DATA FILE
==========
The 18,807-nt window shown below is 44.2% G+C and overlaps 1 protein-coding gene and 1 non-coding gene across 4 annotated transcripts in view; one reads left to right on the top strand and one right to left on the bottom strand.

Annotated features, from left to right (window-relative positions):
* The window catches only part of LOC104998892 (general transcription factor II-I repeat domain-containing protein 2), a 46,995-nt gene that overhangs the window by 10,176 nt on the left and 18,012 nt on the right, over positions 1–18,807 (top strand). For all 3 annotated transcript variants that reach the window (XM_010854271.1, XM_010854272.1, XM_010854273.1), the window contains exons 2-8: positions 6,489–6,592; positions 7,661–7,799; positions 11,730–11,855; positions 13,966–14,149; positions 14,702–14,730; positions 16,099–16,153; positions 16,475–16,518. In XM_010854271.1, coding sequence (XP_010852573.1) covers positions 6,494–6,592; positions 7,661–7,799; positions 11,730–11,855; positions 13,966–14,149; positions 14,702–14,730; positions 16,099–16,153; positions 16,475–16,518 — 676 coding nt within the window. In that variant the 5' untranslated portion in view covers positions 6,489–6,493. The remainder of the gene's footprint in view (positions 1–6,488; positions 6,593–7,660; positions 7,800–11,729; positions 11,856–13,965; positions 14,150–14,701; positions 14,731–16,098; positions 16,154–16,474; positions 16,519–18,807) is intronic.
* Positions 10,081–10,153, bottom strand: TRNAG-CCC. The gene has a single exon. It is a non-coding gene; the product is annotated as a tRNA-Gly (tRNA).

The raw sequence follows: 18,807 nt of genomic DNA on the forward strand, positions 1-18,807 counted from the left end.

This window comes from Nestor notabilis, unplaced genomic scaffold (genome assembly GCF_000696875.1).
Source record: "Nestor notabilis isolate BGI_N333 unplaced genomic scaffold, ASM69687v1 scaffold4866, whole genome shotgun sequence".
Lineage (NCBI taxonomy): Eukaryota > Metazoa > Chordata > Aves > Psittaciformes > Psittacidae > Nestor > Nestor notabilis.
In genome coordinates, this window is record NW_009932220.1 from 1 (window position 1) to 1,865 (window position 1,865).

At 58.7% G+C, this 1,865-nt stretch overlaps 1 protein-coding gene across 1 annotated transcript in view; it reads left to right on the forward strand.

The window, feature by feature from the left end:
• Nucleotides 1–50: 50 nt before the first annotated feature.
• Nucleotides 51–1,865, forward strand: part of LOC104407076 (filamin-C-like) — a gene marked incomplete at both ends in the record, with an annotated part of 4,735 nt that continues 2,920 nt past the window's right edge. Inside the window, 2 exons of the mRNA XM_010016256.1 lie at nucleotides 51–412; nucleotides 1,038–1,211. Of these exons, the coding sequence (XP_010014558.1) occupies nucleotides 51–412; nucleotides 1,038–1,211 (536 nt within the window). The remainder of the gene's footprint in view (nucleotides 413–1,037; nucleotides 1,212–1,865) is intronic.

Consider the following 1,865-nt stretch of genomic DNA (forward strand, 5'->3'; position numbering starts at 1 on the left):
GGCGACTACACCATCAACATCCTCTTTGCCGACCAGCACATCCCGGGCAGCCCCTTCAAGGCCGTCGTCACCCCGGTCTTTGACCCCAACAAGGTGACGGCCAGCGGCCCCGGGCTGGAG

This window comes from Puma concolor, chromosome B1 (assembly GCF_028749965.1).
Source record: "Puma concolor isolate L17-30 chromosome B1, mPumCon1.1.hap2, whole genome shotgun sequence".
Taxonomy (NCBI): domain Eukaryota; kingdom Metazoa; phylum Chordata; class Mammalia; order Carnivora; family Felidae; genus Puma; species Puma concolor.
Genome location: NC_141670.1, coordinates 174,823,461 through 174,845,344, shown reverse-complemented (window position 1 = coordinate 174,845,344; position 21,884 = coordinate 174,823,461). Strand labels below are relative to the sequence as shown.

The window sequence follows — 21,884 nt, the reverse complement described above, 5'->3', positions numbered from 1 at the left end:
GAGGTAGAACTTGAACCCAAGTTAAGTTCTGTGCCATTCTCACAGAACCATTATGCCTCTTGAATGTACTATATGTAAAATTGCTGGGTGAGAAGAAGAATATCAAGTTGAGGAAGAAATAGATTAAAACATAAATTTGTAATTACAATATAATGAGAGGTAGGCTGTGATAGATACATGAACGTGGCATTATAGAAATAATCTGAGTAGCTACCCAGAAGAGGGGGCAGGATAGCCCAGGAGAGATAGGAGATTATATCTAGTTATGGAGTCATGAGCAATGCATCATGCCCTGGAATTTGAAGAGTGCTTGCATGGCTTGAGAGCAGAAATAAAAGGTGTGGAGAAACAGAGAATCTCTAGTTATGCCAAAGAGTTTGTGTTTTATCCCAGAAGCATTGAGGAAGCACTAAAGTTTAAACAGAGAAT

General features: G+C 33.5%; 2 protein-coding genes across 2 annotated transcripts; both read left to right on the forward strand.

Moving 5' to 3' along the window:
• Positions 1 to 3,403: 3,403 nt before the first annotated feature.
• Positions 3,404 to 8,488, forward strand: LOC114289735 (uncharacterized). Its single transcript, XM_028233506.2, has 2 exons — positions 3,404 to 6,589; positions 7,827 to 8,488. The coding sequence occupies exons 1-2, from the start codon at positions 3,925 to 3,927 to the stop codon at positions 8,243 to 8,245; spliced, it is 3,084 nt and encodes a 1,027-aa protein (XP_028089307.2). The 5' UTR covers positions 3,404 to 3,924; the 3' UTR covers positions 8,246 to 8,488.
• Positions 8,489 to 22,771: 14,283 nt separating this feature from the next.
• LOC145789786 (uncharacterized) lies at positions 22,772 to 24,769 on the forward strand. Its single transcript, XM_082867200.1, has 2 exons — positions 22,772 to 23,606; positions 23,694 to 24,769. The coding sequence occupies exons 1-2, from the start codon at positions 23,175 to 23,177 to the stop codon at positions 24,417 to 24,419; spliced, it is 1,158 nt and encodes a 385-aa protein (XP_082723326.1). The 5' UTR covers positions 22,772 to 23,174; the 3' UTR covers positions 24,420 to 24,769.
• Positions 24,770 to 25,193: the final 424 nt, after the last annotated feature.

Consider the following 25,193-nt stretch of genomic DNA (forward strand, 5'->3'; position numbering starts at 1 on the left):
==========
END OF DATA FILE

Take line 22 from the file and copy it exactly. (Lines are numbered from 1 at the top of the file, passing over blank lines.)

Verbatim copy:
General features: G+C 33.5%; 2 protein-coding genes across 2 annotated transcripts; both read left to right on the forward strand.